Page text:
Category: Opinions

What It’s Like for Secular, Liberal Pro-Lifers at the March for Life

WASHINGTON, D.C.—On Friday morning, a few hours before the start of the March for Life —the 46th annual event held to commemorate the Supreme Court’s Roe v. Wade decision and call for its repeal—banners waved

Chigozie Obioma’s Homerian Epic

Moments before setting the novel’s central journey into motion, the protagonist of An Orchestra of Minorities makes a simple declaration about the woman he loves. “I’m ready to do anything to marry her,” the beleaguered

Unbelievable Vehicles Invading America!

Coming to get you, your job, and your women! (Blue tape included.)

The Atlantic Daily: Removing a President

What We’re Following More than two years after the Larry Nassar scandal rocked Michigan State University, the fallout continues to grow. On Wednesday, President John Engler, appointed a year ago after the scandal first hit,

Despite Tariffs and the Shutdown, Trump Still Has Supporters on the Farm

Midwestern farmers suffering from a long-term economic squeeze see the President as the “better evil.”

Los Angeles Teachers are On Strike: Now’s the Time to Press DeVos on School Choice

There is no end to what Secretary of Education Betsy DeVos could be investigated for, something several newly seated Democratic lawmakers have vowed to do. A recent petition created by the group Student Debt Crisis

U.S. Republicans Are Fueling an Assault on Anti-Corruption Efforts in Guatemala

A president who won office on an anti-corruption platform, is moving to end a United Nations agreement that supports investigations into corruption. The Guatemalan president has sought, and found, support within the U.S. Republican Party.

The Atlantic Daily: Mayday

What We’re Following The political impasse over the U.S. government shutdown continues, matched now by the tumult across the Atlantic. More than two years after citizens in the United Kingdom voted in favor of Brexit,

At Root a Radical. A New Book Re-Examines Martin Luther King’s Quest for Economic Justice

He refused to choose between economic equality and an end to racially-based discrimination.

Jay Inslee’s Climate Change Gambit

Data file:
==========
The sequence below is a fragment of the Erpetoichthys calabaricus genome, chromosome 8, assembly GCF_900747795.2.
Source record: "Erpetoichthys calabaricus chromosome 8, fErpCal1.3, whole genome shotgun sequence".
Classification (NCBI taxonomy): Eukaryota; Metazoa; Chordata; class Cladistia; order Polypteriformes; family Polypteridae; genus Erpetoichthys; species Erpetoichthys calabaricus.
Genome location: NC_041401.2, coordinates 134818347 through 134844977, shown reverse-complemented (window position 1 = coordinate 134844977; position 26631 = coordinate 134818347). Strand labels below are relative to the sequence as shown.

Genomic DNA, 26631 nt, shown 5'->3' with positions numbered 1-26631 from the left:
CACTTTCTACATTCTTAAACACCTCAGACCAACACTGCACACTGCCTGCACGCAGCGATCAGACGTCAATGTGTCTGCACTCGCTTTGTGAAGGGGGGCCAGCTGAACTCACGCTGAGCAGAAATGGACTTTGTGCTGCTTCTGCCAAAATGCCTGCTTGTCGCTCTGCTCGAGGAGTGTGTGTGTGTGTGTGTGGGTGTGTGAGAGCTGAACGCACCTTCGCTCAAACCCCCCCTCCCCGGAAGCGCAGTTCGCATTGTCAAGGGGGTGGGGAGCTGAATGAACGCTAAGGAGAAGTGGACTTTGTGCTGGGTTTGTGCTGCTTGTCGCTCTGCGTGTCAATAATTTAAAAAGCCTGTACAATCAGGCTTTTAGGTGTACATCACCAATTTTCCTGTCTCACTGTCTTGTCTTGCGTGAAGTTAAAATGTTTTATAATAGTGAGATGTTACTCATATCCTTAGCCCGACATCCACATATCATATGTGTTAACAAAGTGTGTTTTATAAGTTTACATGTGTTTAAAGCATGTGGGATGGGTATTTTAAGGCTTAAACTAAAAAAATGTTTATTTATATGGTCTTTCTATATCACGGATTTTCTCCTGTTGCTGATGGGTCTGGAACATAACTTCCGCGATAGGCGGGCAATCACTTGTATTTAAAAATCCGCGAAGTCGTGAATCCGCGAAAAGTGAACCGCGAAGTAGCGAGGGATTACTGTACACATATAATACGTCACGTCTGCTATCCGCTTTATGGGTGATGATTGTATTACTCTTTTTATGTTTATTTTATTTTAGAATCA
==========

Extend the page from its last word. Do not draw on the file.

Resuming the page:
In what could be a crowded field of Democratic contenders for the office of president, Jay Inslee is seeking to set himself apart. So rather than focusing on bread-and-butter issues like raising the federal minimum

The Atlantic Bears Witness to Trump’s Destructive Presidency

In a November 2016 editorial, The Atlantic warned that Donald Trump would be a threat to the republic—and a danger to democracy itself. In the course of making our case that he was unfit to

Letters: ‘He Has Been Going to Work Every Day, Not Knowing When He Is Going to Get Paid.’

We Asked Readers: Have you or others you know been impacted by the shutdown? Here’s how readers responded. We have two family members who are government employees—they are a family of four with one on

An Address from the Xenophobe in Chief

Trump has proved a master at conflating illegal immigration (which is way down) with asylum claims made by families escaping violence in Central America.

What’s DNA Got to Do with It

I see similarities between Elizabeth Warren’s situation and that of many black people.

The Atlantic Daily: What Makes a Border

What We’re Following 1. Negotiations to end the U.S.-government shutdown are still stalled as President Donald Trump remains steadfast in his demand for money to build a southern-border wall—a major campaign promise. Even if a

Rescinding a Human Rights Award to Angela Davis Was Cowardly and Unfair

One would think that opposing Israel control of Palestinian territories seized in the 1967 war, which the international community recognizes as a foreign belligerent occupation, would not be particularly controversial.

The Thoughtful Raunch of Sex Education

The Netflix algorithm is getting stronger. Consider Sex Education, a new British dramedy patched together so perspicaciously from pieces of existing hits that you can virtually see the stitches. Like The End of the F***ing

Trump Is Grinding the System to a Halt

The nation’s roughly 15,000 air-traffic controllers don’t do exactly what some people might imagine—namely, keep airplanes from completely losing their way or falling out of the sky. As William Langewiesche memorably described in The Atlantic